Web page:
The U.S. Senate Finance Committee this week approved a series of proposals aimed at changing the American retirement system, which has the potential to set the stage for the passage of a new retirement law sometime in 2022. This is according to reporting at CNBC.
“Called the Enhancing American Retirement Now (EARN) Act, the measure contains some provisions that are the same or similar to those proposed in the House, which passed the Securing a Strong Retirement Act (H.R. 2954) in late March in a bipartisan 414-5 vote,” the reporting details.
The EARN Act has been referred to by some as “SECURE 2.0,” describing it as a follow-up to the Setting Every Community Up for Retirement Enhancement (SECURE) Act of 2019 which was signed into law by President Donald Trump in December 2019 after passing the U.S. House of Representatives and Senate. That law was the first major retirement-centric legislation to be passed since 2006.
Some of its provisions included raising the minimum age for required minimum distributions from 70.5 to 72 years of age; and allowing workers to contribute to traditional IRAs after turning 70.5 years of age among some other key changes.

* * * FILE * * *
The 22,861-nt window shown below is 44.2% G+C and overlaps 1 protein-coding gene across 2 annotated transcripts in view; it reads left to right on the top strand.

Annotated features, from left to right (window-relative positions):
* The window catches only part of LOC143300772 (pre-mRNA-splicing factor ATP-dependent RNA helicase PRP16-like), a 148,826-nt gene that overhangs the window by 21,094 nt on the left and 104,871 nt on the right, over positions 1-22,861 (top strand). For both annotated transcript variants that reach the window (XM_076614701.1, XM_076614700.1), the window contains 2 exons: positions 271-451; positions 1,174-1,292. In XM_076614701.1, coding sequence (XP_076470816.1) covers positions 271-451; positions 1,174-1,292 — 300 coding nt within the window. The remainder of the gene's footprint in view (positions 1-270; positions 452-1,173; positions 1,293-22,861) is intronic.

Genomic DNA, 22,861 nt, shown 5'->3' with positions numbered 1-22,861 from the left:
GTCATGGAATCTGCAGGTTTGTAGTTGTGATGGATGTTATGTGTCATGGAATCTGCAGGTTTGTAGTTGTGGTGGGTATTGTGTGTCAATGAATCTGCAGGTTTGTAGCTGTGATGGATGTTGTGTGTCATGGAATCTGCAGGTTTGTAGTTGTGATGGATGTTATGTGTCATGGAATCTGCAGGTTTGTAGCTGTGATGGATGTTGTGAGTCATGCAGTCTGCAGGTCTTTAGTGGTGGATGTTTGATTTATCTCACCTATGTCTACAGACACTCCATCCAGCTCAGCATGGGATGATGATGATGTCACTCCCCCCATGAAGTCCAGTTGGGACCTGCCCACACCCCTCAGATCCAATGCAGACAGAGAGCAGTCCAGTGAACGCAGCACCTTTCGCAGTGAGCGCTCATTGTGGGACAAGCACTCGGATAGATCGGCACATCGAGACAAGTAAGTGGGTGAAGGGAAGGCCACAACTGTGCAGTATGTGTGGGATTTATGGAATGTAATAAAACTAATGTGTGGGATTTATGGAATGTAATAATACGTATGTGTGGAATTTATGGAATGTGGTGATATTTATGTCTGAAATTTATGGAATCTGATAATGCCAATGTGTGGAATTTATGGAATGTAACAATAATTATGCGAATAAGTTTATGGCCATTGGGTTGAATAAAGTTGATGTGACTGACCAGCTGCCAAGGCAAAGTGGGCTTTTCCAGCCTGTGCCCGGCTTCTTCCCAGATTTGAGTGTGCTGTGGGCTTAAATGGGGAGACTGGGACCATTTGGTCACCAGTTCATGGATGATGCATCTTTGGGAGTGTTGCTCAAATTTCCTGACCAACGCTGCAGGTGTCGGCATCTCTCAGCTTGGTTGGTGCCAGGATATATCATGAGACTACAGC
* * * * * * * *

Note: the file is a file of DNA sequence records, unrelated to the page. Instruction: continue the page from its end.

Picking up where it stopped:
“[The EARN Act] is intended to build upon the original Secure Act of 2019, which ushered in changes aimed at increasing retirement security by increasing access to workplace savings plans, among other efforts,” CNBC reports.
Finance Committee Chairman Ron Wyden (D-Ore.) describes the EARN Act as introducing “more than 70 proposals” designed to encourage more Americans to save for retirement, and lauded the bipartisan collaboration from Democrats and Republicans that the proposed legislation has had.
The House passed a version of EARN earlier this year, and the version reviewed by the Senate shares attributes with it, according to the reporting.
“Many provisions on the Senate side are the same as what cleared the House, including one to make it easier for employers to make contributions to 401K plans (and similar workplace plans) on behalf of employees who are making student loan payments instead of contributing to their retirement plan,” the article reads.
The proposed law would also allow seniors to save more money through “catch-up contributions” to their 401K plans, and raise the age for when seniors must start taking distributions from their retirement accounts.
Read the coverage at CNBC.